October 1, 2019
Author: Chilton Williamson
Journalists, notably H.L. Mencken, used to complain that ninety-nine percent of American politicians, ninety-nine percent of the time, had the habit–deplorable in a democracy–of giving speeches in which they said precisely nothing. Today, at the end of the second decade of the 21stcentury, politicians—like children–will say absolutely anything, as we’ve learned over the past summer as they hone their weapons for the 2020 presidential campaign. (It occurs to me as I write this that 2020 may have some deeper spiritual, or at least political, significance given its evocation of the ocular formula 20-20, indicating perfect human vision. Will the candidates exhibit signs of unprecedented political insight, foresight, and wisdom next year? We shall see.)
The Democratic hopefuls have been somersaulting over each other to top the promises just made by the last one leapfrogged. Free universal health care, free college tuition, reparations for slavery, the immediate extermination of corrupt CEOs, the instant termination of mass shootings by the seizure of all “assault” weapons, an end to global warming and the start of a process of re-cooling by the first Earth Day after the election, all billionaires plundered and broken to the ranks of corporate America—all on “Day One,” of course. (What would an American politician’s promise be worth without that very specific assurance?) Already Mencken would be half-satisfied. Today, politicians are actually saying things. He’d be fully satisfied if the things they said made sense, but Mencken’s journalistic career was confined to the first half of the 20thcentury. His successors, whether in what remains of print journalism or the audio-visual media, are perfectly happy with that first half alone. Modern journalists don’t make sense either, and it wouldn’t do for politicians to best them in the attempt to do so.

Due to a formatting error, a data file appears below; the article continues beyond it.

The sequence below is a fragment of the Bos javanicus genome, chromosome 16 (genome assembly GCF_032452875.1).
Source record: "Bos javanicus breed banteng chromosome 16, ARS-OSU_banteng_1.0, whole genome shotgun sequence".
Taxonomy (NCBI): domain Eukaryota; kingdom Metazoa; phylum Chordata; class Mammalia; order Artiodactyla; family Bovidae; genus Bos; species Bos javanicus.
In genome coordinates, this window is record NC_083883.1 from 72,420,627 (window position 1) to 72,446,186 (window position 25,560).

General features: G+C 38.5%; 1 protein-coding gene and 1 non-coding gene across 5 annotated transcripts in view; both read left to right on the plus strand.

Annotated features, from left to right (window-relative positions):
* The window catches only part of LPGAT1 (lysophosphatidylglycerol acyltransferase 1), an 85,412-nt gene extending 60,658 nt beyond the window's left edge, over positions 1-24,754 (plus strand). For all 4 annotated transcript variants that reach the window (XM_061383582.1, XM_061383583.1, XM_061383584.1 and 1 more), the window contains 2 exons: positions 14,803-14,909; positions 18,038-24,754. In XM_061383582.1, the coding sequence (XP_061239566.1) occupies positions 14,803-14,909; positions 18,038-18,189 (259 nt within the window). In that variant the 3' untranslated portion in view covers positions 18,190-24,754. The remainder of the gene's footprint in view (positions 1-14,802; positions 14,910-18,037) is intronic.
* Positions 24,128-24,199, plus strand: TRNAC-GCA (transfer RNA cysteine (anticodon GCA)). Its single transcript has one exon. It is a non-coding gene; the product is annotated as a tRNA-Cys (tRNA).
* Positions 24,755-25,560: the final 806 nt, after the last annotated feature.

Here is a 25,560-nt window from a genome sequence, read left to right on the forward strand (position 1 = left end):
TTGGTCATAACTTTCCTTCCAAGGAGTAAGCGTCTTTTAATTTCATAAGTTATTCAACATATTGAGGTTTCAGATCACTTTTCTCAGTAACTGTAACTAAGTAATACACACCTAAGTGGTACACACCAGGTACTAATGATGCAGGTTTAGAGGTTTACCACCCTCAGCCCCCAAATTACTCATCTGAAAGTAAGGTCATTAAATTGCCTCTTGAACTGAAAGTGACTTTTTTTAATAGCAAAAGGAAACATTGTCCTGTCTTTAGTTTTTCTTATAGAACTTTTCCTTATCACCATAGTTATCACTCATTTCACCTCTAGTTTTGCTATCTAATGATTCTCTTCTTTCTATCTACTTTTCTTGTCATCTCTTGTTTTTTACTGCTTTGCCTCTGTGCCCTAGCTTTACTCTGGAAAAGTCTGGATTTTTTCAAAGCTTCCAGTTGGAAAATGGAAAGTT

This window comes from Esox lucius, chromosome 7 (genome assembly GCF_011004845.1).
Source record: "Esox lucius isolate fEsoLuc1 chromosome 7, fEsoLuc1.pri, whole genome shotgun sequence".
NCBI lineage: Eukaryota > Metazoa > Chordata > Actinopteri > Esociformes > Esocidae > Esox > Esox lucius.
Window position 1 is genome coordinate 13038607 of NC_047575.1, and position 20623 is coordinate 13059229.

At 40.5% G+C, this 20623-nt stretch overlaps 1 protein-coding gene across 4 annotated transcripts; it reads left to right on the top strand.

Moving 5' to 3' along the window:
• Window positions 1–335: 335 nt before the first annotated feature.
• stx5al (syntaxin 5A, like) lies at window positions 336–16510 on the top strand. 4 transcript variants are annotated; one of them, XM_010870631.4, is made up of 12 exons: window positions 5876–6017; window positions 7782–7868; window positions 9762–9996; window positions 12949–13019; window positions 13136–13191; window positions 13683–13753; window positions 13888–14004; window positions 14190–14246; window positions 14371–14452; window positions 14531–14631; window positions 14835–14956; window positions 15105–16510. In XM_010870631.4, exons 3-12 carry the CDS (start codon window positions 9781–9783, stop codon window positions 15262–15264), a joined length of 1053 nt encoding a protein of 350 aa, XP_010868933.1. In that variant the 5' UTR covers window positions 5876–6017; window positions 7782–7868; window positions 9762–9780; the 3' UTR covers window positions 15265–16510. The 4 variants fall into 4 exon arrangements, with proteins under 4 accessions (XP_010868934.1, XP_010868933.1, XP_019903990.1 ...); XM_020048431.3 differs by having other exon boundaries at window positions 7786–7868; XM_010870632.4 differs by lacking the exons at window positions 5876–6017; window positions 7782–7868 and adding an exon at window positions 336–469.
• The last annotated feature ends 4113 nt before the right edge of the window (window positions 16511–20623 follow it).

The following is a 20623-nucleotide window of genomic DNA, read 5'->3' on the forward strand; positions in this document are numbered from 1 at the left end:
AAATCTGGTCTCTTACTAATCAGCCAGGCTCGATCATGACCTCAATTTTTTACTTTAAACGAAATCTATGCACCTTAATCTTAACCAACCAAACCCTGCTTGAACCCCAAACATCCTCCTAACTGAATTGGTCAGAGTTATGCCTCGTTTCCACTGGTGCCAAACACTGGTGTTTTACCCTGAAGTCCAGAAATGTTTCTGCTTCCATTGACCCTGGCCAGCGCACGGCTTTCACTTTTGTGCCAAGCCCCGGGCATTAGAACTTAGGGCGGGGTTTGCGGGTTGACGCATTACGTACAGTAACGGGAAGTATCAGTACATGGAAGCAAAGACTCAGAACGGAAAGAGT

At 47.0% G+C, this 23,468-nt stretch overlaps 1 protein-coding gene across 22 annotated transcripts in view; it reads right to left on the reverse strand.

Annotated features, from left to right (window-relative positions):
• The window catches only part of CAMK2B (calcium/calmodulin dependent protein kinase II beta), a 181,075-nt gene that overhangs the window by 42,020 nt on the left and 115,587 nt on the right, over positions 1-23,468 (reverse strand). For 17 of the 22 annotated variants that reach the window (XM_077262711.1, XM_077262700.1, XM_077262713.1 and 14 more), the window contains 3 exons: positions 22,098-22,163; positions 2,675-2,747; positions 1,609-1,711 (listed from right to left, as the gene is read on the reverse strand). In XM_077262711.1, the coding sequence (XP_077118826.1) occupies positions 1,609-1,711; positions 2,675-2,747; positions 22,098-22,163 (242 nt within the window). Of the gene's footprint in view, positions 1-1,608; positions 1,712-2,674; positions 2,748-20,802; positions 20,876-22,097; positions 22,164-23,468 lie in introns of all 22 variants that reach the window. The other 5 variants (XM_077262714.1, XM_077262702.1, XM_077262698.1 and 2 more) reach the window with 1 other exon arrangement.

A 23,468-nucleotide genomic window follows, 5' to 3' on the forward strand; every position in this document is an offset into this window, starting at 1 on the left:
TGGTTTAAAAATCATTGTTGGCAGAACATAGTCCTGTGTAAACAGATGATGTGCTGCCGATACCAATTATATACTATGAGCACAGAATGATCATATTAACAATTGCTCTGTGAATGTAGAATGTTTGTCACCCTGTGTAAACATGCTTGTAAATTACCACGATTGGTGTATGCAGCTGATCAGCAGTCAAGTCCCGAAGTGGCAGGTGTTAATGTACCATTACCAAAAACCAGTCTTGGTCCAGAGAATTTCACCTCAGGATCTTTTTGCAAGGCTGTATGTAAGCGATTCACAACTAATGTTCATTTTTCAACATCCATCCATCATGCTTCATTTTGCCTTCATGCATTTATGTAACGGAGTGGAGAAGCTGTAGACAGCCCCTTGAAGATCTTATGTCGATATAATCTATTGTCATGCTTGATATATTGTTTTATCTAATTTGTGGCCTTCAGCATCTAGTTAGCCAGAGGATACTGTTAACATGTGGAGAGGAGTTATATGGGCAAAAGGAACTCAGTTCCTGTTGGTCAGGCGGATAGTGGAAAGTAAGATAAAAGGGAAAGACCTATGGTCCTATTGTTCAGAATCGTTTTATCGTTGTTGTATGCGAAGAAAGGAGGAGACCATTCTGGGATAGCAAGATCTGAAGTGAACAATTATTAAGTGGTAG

What can be the explanation for the political class’ sudden mastery of what “Millennials,” the verbally oriented side of their brains clotted by techno-jargon, call the learning curve? I don’t know, but I suggest that the radical splintering of current political opinion, the widespread defection from established parties, and the multiplicity of news media and the digital gadgets developed to deliver their “product” go a long way toward offering one. Sixty or seventy years ago, candidates for political office stood for one of the two major parties, plus maybe one or two minor ones, typically not in a single election. The audiences they addressed on the hustings, or on radio or television, were thus far more heterogeneous than those they address today. Politicians had to show sympathy for, endorse in the vaguest terms, or at least not attack the variable views and concerns of big-tent audiences. Their aim was to offend as few potential voters as possible by saying nothing that anyone within the broadest imaginable range of partisan political opinion would likely disagree with. In our politically polarized age, candidates try to restrict their campaign events to bespoke audiences, comprised of people they need not mince words with and indeed are expected not to. In doing so, of course, they run the risk of being overheard by members of rival factions within the wider party, and that risk is a very real one. They trust their friends in the media—which is all of the media–to reduce that risk so far as it is possible to do so.
All intra-Left disagreements will be worked out in the end, in the cause of defeating the Great Satan, the Right.
1 October 2019